Password Security, from a man with no background, but a love for EnPass IO.

In the digital age, we store everything from photos of families, invoices and financial documents, to our login details to every service we utilizing, on a PC or smartphone, right? So, it is little question why security is a subject upon everyone’s lips. The security game keeps changing, but in 2016/7 a new crave hit my fancy, password managers.

The whole premise of a password manager is to store a key and username for accounts in an encrypted database, allowing the use of a master password to retrieve the credentials upon request – nifty.

Storing a local database that houses both the username and password to a multitide of accounts? Sounds risky, right? Not if you use the right methodology (or, tool)! There are a large array of posts about “should you trust password managers“, and I tend to be concerned about the security surrounding the product as well, but let me tell you the 5 key benefits to implementing a password manager as one solution to your security, that make it worth while:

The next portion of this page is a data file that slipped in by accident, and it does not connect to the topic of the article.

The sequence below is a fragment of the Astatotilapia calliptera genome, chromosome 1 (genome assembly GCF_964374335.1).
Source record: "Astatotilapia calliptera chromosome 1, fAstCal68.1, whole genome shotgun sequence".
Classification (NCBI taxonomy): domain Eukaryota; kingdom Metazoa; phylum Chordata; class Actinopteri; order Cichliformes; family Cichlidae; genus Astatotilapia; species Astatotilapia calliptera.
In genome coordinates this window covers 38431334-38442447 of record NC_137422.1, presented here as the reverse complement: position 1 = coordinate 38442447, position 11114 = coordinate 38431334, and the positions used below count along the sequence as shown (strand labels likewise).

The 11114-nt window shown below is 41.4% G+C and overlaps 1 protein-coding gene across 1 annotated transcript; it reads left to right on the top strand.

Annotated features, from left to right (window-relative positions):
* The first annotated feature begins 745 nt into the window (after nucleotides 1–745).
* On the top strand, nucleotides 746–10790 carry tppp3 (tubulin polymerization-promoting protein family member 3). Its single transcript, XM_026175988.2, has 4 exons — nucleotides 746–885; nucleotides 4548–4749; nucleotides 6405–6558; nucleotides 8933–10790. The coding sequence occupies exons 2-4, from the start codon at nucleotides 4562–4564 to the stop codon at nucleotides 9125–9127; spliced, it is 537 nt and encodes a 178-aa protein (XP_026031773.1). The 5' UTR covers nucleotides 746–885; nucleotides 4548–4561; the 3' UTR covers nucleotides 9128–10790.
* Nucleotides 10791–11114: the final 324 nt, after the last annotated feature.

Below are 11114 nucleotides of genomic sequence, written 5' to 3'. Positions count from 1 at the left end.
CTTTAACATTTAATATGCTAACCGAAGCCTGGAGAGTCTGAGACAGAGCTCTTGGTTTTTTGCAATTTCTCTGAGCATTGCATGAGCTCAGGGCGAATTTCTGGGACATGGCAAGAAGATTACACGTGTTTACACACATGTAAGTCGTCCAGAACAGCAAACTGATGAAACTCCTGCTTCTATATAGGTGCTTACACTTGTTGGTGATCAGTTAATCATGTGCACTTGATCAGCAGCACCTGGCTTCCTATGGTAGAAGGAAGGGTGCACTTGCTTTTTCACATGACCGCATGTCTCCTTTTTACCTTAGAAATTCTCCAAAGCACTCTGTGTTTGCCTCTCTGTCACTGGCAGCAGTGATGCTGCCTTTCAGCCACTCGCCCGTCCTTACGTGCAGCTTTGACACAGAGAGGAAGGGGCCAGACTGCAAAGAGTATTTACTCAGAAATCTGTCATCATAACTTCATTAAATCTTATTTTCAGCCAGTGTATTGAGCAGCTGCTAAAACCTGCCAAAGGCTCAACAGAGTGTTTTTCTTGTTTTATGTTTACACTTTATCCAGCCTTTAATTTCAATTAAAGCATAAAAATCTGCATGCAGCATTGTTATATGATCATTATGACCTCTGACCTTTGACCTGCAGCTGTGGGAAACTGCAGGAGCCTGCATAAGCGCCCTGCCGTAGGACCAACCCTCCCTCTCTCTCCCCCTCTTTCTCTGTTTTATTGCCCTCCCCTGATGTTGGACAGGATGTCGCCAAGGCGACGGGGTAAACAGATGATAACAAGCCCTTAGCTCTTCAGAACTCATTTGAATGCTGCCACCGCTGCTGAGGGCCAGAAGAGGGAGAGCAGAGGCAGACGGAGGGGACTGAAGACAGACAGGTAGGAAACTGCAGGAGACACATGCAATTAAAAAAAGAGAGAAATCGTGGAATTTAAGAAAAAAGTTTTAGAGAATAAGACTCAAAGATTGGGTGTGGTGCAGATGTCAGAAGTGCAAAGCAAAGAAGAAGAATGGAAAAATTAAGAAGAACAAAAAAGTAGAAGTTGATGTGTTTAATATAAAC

• Being able to use unique passwords per service reduces the risk of cross-service exposure should your password be leaked;
  • Being able to generate “strong” passwords based on requirements allows for a more randomized and secure approach to accounts;
  • Being able to ensure your passwords are stored in a centralized encrypted database, as compared to “passwords.txt”;
  • Allowing restricted access to your personal data (such as licenses, two-step codes etc.) in a restricted application amplifies security and;
  • Prevents you from forgetting passwords (and therefore, making easy-to-remember passwords, or repeating them cross-site)

Now, I would consider password managers as one layer to password security. When implementing a secure process for storing logins, one can never be too careful. For example, to ensure the integrity of my data stays secure (or at least, more secure), I implement the following approach to my digital accounts:

  • I use 1Password to store my usernames to services, with the password field being a reference;
  • I use EnpassIO to reference the password codename to the actual password and;
  • I use Google Authenticator to provide a 2-Step Authentication approach.

This ensures that without access to both databases, there is no ability to compromise my accounts – the master passwords to both are unique and not recreated for any other service.

So, by relying on 3 unique services to all work in cohesion with one another for access to my accounts, I have improved the security layers surrounding my accounts. It is, however, worth mentioning that implementing 2-Step Authentication adds another layer of complexity to the account process. We will post more about two-step authentication in future posts.